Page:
History of Riesling
While Riesling is the junior member of the trinity of white wine grapes – behind Chardonnay and Sauvignon Blanc – used to create quality white wine, it has long been established as a cornerstone white, appealing both to the seasoned palate and the novice wine drinker alike.
Its long history of cultivation has taken it from cloistered German monasteries to freshly established vineyards as far flung as Australia, China and Argentina. It has a notoriously temperamental flavour profile with the undeserved reputation of being mainly a dessert wine. Despite this, over the centuries it has been a coveted vine for producers and the wine drinking public.
The origins of Riesling are a bit of a mystery. There are written accounts of the vine as far back as the 1400s in Germany. Some experts believe that it descended from the nearly extinct Gouais blanc, which was commonly grown by peasants in the Middle Ages around the Rhine region.
No better example of how mysterious the origins of Riesling are is the debate around the extremely uncommon red variety of Riesling. It is sort of a chicken or egg story. The red-skinned version of Resiling is regarded as a mutation of white Riesling by some, while other experts have claimed that red Riesling is the ancestor of the white.
Riesling’s popularity was at its apex in Germany during the 19th century. The proceeding century was not so kind to the noble vine. As producers began experimenting with different varieties it was deposed as king of the German vineyard. Thankfully that trend is starting to reverse, with German winemakers promoting Riesling with a newly discovered pride. Today, it is overall the 20th most popular white wine in the world and one of the main whites grown in Germany.
What Food Does Riesling Suit?
Riesling’s high acidity and intensity make it an excellent pairing with spicy, sauce-heavy foods. It is a wonderful complement to South Asian curries and Thai stir-fry. It stands up well alongside strong flavoured cheese like aged gouda and cheddar, Monterey Jack, blue cheese and Havarti. But this is just in general. The wide flavour profile means that you can match Riesling with virtually any dish. A dry minerally Riesling will go well alongside fish and seafood while a sweet variety will go well with dishes that mix both savoury and sweet on one plate.
What Does Riesling Taste Like?
After being treated to an exceptionally aromatic flowery smell, a sip will reveal hints of peaches, pears, apples and plumbs. But this will only give you a general idea of what to expect when drinking Riesling.
Riesling has the reputation of being a sweet wine but its taste profile is more complex than that. Like Sauvignon Blanc its flavour can vary widely depending on the region it is grown. Warm climates produce a Riesling that is full, sweet and less acidic than ones produced in cooler climates. It can be bone dry in one instance and extraordinal sweet in another.
The variations of tastes are so wide that the International Riesling Foundation has created a scale called the IRF Riesling Taste Profile, to make it easier for wine drinkers to better predict the taste they will get from a particular bottle of Riesling after it is poured.
Riesling in Australia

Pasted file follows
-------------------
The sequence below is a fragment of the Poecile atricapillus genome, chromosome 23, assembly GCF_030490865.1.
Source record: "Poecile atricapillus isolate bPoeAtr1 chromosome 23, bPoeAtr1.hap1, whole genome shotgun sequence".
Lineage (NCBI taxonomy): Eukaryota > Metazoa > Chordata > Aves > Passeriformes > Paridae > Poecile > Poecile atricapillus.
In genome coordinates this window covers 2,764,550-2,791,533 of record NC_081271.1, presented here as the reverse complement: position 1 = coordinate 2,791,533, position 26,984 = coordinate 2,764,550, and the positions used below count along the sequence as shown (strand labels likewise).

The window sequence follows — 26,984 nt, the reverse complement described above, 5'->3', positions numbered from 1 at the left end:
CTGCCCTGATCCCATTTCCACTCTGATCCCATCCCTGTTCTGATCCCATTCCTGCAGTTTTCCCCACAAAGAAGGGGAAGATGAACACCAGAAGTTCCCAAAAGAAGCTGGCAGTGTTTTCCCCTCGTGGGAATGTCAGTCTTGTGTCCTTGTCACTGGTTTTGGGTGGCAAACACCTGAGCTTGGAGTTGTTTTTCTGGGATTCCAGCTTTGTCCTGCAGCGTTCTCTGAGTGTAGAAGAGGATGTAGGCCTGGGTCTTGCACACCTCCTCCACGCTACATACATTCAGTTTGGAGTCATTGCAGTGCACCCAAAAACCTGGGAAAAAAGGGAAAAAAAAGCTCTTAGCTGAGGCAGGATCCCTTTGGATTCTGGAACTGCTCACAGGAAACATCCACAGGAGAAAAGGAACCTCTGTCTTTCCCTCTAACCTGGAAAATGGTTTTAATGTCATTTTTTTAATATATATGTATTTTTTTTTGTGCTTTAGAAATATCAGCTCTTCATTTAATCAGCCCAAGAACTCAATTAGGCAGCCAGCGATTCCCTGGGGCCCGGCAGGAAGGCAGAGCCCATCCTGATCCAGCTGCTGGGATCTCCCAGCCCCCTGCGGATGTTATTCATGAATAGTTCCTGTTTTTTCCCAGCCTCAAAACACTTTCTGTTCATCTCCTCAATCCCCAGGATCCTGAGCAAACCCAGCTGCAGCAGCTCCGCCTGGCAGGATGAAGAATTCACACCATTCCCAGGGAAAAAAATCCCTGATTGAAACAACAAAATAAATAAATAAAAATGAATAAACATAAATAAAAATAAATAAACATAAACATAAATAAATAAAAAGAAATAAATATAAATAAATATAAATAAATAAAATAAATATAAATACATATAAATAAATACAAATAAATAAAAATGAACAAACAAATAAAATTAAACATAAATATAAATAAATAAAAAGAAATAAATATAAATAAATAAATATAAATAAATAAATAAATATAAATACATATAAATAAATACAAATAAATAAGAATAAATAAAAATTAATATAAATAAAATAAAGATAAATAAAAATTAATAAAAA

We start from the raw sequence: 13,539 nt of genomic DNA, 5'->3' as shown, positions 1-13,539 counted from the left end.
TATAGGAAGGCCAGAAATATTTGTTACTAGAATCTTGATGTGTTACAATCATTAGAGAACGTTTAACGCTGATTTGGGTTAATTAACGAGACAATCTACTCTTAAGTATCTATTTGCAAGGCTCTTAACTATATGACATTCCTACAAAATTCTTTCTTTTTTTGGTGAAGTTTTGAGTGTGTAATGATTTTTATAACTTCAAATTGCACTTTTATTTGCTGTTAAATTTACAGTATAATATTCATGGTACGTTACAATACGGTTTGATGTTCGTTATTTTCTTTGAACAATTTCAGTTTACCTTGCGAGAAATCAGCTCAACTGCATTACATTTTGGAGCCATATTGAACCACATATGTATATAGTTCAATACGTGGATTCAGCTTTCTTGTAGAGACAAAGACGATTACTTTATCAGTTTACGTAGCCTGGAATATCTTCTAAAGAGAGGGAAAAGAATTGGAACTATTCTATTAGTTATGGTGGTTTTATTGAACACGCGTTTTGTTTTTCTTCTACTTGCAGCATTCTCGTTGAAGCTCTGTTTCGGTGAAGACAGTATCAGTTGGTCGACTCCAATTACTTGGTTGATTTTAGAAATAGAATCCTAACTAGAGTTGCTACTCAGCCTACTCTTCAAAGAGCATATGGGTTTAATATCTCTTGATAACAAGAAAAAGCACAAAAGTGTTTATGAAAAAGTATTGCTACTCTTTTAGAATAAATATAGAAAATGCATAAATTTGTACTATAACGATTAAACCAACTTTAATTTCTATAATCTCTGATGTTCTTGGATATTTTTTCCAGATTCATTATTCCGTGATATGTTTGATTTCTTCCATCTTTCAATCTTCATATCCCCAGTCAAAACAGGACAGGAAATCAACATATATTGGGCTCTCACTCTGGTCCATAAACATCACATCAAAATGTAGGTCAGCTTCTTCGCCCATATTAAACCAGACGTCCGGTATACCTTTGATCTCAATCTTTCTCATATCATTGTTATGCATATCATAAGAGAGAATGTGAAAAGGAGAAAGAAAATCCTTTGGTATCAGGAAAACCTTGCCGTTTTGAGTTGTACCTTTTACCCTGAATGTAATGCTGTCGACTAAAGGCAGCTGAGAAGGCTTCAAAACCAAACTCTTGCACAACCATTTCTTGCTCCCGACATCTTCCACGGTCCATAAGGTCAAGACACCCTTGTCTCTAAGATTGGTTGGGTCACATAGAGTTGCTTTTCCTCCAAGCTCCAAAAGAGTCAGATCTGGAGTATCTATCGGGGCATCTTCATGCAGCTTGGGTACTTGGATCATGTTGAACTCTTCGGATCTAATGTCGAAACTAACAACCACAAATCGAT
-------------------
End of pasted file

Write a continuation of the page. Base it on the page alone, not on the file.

Riesling is believed to have arrived on Australian shores in the mid-1800s. The first documented significant attempt to cultivate the grape was by William Macarthur who dedicated 20 acres of land in Penrith New South Wales to its production.
In the late 1960s and early 70s, Riesling became Australia’s leading variety of white wine. It held this distinction until the 1990s when Chardonnay began to increase in popularity. As in Germany, the popularity of Riesling in Australia is on the rise once again thanks to the eagerness of the drinking public to rediscover the variety.
Aussie winemakers are also supplying a decent amount of wine to the international market. Its Australia’s fourth most exported white with trade valued at around $18 million annually. Almost 65 per cent of Australian exports of Riesling goes to North America alone.
Where is Riesling Grown?
The versatility of Riesling has allowed it to thrive in vineyards all over the world. It thrives well in both warm and cool climates and is represented well on both sides of the equator. It’s still most popular in its country of origin, however, with German growers dedicating more than 23,000 hectares of land to its production. Approximately one-third of that comes from Germany’s Mosel region.
The French have also taken to the grape that is well-beloved by their neighbour, with the most significant growth in that country occurring in Alsace. Austria, another German neighbour, has predictably taken a strong liking to the grape. In fact, outside of the Rhine region, Austria provides Riesling with its second most important habitat.
Luxembourg, the Czech Republic and Italy have also reported significant production of the grape as well.
Riesling has also travelled further east into Europe, popping up in countries like the Ukraine, Serbia and Slovakia.
The United States has to tip a hat to German immigrants who brought both their traditional winemaking skills and Riesling vines to the New World with them in the late 1800s. Today Riesling in the United States makes its home in Washington State and Michigan.
In Australia, Riesling is revered. In fact, today Australia produces more Riesling than France. It can be found in many states but the most prominent is South Australia with most grapes living in vineyards in the Clare and Eden Valleys and the High Eden area. Today, the Clare Valley is considered to be the region with the highest quality Riesling in Australia.
Riesling is a centuries-old grape that creates a surprisingly wide variety of wine with almost vastly varying personalities. It has endured attempts to pigeonhole it into undeserved narrow categories and has emerged with the reputation of being a complex and coveted white.